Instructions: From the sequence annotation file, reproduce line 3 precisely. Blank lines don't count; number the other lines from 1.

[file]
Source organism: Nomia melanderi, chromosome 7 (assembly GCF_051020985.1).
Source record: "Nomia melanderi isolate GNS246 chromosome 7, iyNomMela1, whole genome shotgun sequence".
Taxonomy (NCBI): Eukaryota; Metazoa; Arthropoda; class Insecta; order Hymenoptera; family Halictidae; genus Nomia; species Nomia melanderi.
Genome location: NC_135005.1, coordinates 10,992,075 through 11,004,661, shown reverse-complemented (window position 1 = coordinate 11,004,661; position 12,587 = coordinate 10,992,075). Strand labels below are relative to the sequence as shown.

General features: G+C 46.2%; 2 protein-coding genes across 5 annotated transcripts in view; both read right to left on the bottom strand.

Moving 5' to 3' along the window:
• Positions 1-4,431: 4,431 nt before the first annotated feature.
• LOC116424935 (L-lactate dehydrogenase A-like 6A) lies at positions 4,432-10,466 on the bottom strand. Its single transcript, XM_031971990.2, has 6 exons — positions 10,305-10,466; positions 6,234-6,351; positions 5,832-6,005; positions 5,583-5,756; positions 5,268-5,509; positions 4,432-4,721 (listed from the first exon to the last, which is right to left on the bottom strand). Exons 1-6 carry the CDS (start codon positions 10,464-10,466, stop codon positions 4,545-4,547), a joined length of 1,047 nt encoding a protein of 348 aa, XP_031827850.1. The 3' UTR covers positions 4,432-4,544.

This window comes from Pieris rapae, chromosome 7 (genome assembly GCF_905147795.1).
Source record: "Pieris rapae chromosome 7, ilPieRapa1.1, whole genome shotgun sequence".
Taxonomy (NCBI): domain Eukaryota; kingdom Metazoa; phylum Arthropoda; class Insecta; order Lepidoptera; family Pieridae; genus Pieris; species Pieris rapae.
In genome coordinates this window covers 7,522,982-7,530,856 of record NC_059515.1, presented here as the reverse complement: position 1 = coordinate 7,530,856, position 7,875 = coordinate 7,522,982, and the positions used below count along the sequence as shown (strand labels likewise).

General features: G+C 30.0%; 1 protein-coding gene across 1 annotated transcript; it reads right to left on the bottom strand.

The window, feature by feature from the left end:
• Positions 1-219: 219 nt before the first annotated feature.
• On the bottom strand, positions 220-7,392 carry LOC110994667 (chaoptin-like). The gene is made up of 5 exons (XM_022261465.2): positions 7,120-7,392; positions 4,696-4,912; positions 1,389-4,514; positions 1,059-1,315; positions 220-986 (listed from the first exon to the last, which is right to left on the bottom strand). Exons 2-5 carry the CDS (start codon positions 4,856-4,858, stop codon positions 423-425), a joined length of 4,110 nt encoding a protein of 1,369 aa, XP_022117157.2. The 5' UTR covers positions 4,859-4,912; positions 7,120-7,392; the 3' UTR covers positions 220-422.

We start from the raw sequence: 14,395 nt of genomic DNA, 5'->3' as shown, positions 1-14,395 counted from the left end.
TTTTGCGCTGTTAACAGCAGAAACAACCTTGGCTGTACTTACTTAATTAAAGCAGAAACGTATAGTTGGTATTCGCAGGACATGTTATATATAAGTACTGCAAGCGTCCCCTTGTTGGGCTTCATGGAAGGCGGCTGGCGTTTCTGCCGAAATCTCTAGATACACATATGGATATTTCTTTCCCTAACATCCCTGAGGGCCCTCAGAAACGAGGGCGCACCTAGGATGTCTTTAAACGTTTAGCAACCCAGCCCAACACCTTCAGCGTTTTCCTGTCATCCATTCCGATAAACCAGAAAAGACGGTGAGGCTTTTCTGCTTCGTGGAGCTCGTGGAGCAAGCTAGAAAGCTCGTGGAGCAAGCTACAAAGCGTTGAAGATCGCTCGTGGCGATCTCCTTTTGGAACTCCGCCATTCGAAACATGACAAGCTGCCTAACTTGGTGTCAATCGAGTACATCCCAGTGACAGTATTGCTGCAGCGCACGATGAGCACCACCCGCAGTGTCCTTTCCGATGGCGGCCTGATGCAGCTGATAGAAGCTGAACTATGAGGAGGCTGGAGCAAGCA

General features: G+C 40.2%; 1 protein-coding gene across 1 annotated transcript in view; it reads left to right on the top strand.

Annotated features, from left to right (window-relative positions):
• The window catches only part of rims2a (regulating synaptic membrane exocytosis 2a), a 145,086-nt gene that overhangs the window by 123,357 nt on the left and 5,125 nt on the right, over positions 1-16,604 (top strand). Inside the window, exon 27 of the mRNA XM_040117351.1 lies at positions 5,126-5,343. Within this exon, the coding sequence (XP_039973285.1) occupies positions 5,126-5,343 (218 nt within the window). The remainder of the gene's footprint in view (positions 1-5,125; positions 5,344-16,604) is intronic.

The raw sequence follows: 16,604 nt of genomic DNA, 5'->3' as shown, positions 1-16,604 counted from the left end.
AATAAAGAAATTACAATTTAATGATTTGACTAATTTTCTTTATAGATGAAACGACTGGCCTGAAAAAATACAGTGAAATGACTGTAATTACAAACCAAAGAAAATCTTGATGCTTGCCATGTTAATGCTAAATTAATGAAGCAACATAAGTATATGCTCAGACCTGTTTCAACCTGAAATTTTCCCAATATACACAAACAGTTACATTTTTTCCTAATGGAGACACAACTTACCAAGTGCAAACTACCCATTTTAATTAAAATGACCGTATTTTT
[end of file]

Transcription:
Taxonomy (NCBI): Eukaryota; Metazoa; Arthropoda; class Insecta; order Hymenoptera; family Halictidae; genus Nomia; species Nomia melanderi.